Rules, rules, rules! Here’s one to call back
I always considered myself a pretty respectful person, but lately, I feel like I’m becoming a rule-breaker.
Here’s why: There are too many rules in our society.
I was reminded of this when I went to watch Blue Hills Regional Technical play in its Super Bowl football game last weekend against Cathedral High from Boston.
Both teams played their hearts out. With only a few minutes left to play, Blue Hills was leading, 16-14, when Cathedral’s quarterback, Matt Owens, slipped through an opening and dashed for a 56-yard touchdown.
Here’s where the rules came into play. While running toward the end zone, Owens raised his hand, for about three seconds, in celebration. Apparently, Massachusetts Interscholastic Athletic Association rules forbid a player to celebrate before entering the end zone. So, the touchdown was called back, and Blue Hills went on to win.
Now, I was rooting for Blue Hills, not Cathedral. But something inside of me churned when I realized that Owens, who just ran the most important yards of his life, was going to go home with the heaviest heart in Massachusetts. I pictured him in his car. It was going to be long, long ride home.
I turned to my boyfriend and said, “That’s sad. He will never, ever forget this for the rest of his life. And,’’ I added, “this is the type of play that will be on the news and on Yahoo news. Just watch.’’
I was right. The reason it is on all the local networks and the national news is because we all know, deep down, that something is terribly wrong when we make up rules that interfere with the human experience.
We are a society that has so many rules it’s a wonder anyone is allowed to say or do anything anymore.
In the case of this game, the rule was created to prevent taunting and poor sportsmanship. Fine. No one wants to promote or witness poor sportsmanship. So create concise rules that penalize players for malicious or deliberate taunting, rather than for jubilation during the biggest moments of their lives. I don’t want to go to games and watch kids celebrate like timed robots. They are not robots; they’re people.
If Owens had turned and faced his opponent and raised his hand defiantly, well then, he would be guilty of poor sportsmanship. But when was it decided that raising a hand in a joyful moment was being a poor sport? Don’t we all rise to our feet in celebration when we see something wonderful? Don’t we lift up in unison during great performances on stage or at a rink or on a field or at a court? Are we poor sports because we feel the urge to rise and cheer? I don’t think so.
This young man did not taunt his opponent. He didn’t turn back and talk to his opponent; he didn’t face his opponent. He lifted his hand and this gesture wasn’t about his opponent at all. It was about his team and the touchdown he was about to score to give his team the championship.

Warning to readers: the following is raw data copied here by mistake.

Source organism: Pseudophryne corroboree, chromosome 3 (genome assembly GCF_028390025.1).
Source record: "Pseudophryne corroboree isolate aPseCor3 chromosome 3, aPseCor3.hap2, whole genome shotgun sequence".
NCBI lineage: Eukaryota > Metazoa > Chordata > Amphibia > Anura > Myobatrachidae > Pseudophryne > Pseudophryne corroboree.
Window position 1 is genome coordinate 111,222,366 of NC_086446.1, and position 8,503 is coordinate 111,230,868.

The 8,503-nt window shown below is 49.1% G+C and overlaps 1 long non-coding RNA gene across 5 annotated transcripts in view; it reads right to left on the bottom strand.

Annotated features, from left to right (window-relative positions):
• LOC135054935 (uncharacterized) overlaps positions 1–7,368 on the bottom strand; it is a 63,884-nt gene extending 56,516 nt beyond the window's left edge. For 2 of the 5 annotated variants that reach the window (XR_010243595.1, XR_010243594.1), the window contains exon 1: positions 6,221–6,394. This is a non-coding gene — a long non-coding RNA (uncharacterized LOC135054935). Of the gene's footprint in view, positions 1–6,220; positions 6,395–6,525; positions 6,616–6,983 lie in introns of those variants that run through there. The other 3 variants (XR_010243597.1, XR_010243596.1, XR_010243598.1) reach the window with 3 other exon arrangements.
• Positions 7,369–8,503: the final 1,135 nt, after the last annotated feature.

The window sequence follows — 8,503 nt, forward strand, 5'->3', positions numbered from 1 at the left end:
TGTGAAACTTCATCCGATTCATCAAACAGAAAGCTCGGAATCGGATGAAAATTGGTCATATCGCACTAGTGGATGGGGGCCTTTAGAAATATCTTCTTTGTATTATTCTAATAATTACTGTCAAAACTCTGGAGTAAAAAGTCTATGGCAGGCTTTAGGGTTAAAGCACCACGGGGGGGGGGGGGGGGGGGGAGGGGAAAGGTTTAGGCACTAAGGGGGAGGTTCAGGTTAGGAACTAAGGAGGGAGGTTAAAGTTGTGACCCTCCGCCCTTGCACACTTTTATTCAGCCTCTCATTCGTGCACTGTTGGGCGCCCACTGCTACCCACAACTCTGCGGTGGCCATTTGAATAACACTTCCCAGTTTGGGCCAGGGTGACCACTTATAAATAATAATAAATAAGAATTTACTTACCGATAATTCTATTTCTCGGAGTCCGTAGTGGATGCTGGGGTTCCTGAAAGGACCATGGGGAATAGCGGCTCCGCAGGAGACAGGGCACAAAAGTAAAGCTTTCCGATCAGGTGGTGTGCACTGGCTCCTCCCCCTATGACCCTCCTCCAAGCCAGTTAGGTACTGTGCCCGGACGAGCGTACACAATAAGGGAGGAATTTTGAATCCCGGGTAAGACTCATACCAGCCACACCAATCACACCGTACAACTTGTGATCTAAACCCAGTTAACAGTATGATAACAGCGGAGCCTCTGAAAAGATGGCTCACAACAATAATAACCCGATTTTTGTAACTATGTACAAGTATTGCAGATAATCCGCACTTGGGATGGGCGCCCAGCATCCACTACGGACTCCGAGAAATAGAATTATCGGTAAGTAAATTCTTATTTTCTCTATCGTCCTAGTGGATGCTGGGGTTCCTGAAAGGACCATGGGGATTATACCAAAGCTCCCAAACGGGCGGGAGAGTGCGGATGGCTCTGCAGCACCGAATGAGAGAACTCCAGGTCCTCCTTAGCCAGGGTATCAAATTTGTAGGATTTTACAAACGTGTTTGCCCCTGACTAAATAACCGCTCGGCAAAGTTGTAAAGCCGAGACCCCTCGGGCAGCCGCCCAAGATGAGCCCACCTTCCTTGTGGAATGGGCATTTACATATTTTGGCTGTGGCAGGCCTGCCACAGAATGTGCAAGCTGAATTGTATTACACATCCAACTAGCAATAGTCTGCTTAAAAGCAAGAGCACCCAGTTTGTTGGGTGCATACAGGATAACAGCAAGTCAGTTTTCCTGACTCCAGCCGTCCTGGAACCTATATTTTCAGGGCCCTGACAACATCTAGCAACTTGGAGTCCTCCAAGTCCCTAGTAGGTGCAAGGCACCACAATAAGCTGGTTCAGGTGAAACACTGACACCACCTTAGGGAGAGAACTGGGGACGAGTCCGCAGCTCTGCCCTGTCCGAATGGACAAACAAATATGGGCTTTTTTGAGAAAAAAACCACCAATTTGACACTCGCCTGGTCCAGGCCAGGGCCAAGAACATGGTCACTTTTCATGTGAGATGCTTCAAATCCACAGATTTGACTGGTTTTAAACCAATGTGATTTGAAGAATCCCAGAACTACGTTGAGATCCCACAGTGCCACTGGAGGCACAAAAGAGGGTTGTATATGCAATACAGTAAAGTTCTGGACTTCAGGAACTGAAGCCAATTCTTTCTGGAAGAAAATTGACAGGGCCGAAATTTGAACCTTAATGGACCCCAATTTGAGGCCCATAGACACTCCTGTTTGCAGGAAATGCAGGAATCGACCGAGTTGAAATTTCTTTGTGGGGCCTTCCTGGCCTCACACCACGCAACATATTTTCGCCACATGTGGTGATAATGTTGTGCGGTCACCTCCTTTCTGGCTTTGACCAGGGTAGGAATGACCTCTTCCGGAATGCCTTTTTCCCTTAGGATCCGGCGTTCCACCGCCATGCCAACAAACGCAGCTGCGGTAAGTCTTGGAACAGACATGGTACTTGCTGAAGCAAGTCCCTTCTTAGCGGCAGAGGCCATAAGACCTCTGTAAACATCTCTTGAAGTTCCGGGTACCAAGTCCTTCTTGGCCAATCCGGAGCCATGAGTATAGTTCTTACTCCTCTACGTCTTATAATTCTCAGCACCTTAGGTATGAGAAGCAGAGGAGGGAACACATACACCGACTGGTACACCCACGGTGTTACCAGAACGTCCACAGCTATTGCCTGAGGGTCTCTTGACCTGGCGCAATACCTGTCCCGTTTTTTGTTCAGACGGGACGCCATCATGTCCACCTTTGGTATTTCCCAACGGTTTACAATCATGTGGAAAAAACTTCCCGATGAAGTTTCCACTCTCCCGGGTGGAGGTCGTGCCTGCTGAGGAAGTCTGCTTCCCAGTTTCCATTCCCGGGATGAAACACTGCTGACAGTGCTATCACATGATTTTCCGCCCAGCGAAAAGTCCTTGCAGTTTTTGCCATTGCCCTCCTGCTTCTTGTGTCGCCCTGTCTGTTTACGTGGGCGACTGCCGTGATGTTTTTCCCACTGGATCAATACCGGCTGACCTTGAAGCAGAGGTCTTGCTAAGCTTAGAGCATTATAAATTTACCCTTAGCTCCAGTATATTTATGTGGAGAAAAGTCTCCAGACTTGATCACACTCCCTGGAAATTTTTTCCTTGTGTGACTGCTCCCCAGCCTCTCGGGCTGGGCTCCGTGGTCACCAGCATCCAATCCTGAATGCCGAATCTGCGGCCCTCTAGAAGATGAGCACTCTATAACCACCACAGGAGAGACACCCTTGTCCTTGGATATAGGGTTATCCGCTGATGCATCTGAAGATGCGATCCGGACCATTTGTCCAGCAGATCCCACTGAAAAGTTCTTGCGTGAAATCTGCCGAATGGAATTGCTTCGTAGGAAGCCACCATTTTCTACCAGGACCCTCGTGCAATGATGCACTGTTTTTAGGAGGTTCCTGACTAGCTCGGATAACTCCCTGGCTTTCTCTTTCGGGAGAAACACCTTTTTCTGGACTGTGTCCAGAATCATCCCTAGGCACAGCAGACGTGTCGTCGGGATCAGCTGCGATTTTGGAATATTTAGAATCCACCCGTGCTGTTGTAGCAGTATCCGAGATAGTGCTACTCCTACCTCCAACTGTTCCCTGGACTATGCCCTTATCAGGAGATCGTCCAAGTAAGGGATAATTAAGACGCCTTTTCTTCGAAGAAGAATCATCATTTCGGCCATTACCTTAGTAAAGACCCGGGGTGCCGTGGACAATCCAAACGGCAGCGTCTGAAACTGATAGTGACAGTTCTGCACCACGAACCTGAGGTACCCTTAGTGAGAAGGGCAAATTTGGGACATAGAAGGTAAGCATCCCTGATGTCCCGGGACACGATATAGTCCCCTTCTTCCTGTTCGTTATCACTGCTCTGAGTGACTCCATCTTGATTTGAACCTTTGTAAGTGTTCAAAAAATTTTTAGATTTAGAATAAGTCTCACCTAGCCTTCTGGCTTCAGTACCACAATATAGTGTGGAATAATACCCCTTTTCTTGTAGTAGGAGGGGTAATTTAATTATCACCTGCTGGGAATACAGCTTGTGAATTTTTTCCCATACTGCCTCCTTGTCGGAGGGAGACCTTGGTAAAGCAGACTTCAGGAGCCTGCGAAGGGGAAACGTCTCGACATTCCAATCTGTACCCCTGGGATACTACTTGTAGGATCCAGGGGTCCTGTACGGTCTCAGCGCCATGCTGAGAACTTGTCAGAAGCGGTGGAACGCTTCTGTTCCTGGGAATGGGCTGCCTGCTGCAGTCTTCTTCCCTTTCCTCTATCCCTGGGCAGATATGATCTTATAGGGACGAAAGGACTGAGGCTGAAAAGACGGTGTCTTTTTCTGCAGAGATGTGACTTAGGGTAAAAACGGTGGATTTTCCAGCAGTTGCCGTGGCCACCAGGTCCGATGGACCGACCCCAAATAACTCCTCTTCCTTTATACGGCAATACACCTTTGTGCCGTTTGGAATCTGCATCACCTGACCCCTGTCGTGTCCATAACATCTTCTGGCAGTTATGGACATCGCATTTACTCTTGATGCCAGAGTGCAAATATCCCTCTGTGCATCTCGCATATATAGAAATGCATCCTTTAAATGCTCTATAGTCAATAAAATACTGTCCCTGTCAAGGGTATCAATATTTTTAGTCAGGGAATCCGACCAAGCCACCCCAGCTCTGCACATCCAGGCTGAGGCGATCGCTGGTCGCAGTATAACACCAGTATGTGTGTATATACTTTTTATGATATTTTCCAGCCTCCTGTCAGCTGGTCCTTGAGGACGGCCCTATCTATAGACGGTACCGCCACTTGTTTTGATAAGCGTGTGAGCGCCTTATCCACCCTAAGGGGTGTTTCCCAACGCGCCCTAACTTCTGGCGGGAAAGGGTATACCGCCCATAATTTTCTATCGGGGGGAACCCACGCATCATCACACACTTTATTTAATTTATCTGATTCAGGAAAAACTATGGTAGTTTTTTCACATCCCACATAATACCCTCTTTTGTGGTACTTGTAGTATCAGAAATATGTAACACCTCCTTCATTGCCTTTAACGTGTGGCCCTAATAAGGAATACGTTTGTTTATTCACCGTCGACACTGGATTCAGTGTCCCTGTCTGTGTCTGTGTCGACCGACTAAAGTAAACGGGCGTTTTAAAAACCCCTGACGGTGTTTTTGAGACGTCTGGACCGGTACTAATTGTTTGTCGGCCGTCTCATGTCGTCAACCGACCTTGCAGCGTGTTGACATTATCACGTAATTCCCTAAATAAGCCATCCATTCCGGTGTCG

If I were the mother of Cathedral’s quarterback, I’d be heartbroken. There is nothing I could do to give him back his moment of joy and nothing I could do to help him carry the burden of losing a state championship game because he was penalized for “poor sportsmanship’’ when he raised his hand.
I am hoping his parents will read this article and realize that even people rooting for Blue Hills could see their son did not demonstrate “poor sportsmanship.’’ I have three sons of my own. If I had to hear one of my sons accused of poor sportsmanship, well, I’d be beside myself.
The rules. When I think about all the rules in our world, I am convinced we have too many of them. They deny us a chance to be human. Call me nostalgic, but when I grew up it wasn’t against the rules to say “Merry Christmas’’ or “Happy Hanukkah,’’ and it wasn’t controversial to include God in the Pledge of Allegiance.
Call me nostalgic, but when I grew up, there was no timeline for our emotions and no rules for our every word and every gesture.
And when I grew up, we lost games because the other team beat us, not because we got excited and raised our hand for three seconds.
Following the MIAA rules, Blue Hills won that championship game fair and square. But at the end of the day, they won a game based on a rule that for many people - at least for many discussing this game on Yahoo and the local news - is a rule worth reconsidering.
We need rules to stop at red lights, go at green. But when a rule whittles away at our humanity, well, call me unruly, but I believe that is definitely a rule worth breaking.
So Merry Christmas, Happy Hanukkah, and may God be with you all. And I say all of this with my arm up and waving jubilantly.
Rea Cassidy, a resident of Milton, can be reached at firstname.lastname@example.org.